Sinai Evidence Elusive; The 80-Second Handshake: Saturday Wrap

  • Apple wins lawsuit over retail employee security searches
  • U.S. doesn't want war with Russia -- hot or cold, Carter says

Here are highlights of the top news stories from around the world on Saturday:

Investigators have some ways to go to find hard evidence that the Sinai air disaster was caused by a bomb, as Western intelligence agencies suspect.

It was the 80 seconds that China and Taiwan had waited for almost 70 years: Their presidents shook hands for more than a minute in the first face-to-face encounter of old civil-war foes since 1945.

Kuwait’s representative to OPEC predicted as much as five more years of oversupply on global oil markets.

Apple Inc. persuaded a judge to throw out a lawsuit by employees of the company’s retail stores in California seeking back pay for time spent in “demoralizing” security searches when they left work for the day.

Boeing Co. started dropping hints about a future jetliner model that would fall size-wise between the 737 and the Dreamliner.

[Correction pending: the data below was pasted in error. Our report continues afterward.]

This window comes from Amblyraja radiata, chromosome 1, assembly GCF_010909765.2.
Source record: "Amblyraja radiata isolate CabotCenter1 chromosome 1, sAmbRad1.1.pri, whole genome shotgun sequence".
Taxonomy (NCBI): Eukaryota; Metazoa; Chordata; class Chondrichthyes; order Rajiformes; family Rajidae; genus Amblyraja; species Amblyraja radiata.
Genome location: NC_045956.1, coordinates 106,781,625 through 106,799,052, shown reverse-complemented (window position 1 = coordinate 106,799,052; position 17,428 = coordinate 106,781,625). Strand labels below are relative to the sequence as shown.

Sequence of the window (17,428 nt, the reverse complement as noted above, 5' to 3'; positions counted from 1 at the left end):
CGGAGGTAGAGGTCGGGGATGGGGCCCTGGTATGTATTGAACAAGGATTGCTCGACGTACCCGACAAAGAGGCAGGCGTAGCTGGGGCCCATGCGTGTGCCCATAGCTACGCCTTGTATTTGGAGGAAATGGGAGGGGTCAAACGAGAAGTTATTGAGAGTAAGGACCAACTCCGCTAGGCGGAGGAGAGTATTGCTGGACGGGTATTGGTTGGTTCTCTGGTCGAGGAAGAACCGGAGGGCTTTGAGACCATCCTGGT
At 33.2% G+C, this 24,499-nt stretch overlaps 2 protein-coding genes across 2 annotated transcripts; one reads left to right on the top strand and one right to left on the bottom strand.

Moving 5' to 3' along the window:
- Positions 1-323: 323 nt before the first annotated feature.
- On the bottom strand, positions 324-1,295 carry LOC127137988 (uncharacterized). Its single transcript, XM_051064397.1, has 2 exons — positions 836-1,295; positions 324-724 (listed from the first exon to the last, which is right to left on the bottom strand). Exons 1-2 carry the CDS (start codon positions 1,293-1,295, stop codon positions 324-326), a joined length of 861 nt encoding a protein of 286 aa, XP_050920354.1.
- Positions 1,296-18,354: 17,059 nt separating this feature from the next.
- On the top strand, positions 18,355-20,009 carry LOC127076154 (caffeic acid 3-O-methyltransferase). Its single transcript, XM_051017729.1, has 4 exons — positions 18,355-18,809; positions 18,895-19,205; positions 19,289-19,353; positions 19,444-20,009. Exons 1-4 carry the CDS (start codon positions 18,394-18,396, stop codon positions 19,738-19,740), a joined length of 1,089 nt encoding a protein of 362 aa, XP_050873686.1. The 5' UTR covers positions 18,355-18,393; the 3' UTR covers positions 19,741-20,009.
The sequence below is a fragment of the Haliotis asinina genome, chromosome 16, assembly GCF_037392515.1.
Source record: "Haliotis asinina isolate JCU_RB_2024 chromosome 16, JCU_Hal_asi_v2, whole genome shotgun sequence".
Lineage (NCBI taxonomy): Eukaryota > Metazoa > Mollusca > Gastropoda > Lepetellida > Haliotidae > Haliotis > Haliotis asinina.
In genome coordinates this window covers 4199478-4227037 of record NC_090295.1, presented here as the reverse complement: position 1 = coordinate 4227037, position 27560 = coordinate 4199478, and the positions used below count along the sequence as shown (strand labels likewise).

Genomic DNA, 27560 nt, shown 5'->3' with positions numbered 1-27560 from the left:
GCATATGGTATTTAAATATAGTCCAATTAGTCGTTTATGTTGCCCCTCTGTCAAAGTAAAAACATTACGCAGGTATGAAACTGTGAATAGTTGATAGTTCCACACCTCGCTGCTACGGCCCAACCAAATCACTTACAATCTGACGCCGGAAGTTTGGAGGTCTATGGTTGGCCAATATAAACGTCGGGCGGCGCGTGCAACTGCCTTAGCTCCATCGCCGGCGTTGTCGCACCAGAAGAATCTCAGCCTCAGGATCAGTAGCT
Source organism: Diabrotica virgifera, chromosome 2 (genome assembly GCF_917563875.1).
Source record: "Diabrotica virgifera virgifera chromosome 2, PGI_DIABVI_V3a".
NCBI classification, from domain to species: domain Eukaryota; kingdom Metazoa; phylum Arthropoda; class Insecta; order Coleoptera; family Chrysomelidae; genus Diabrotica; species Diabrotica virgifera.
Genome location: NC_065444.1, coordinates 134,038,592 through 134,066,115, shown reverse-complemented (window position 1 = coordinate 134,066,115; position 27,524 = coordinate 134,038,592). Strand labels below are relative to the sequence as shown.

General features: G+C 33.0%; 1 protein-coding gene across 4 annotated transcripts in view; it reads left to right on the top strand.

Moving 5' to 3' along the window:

China’s foreign-exchange reserves rose in October for the first time in six months.

Toshiba Corp. sued three of its former presidents and two former chief financial officers over its accounting irregularities.

“We do not seek a cold, let alone a hot, war with Russia,” U.S. Defense Secretary Ashton Carter said.

A one-of-a-kind Patek Philippe sold for 7.3 million Swiss Francs ($7.26 million) at a Geneva auction, making it the most expensive wristwatch ever sold publicly.

Deutsche Lufthansa cabin crews continued their wildcat-style walkouts, disrupting 58,000 travelers. They’ll be back on the job at the German flagship airline Sunday; after that, it’s less clear.

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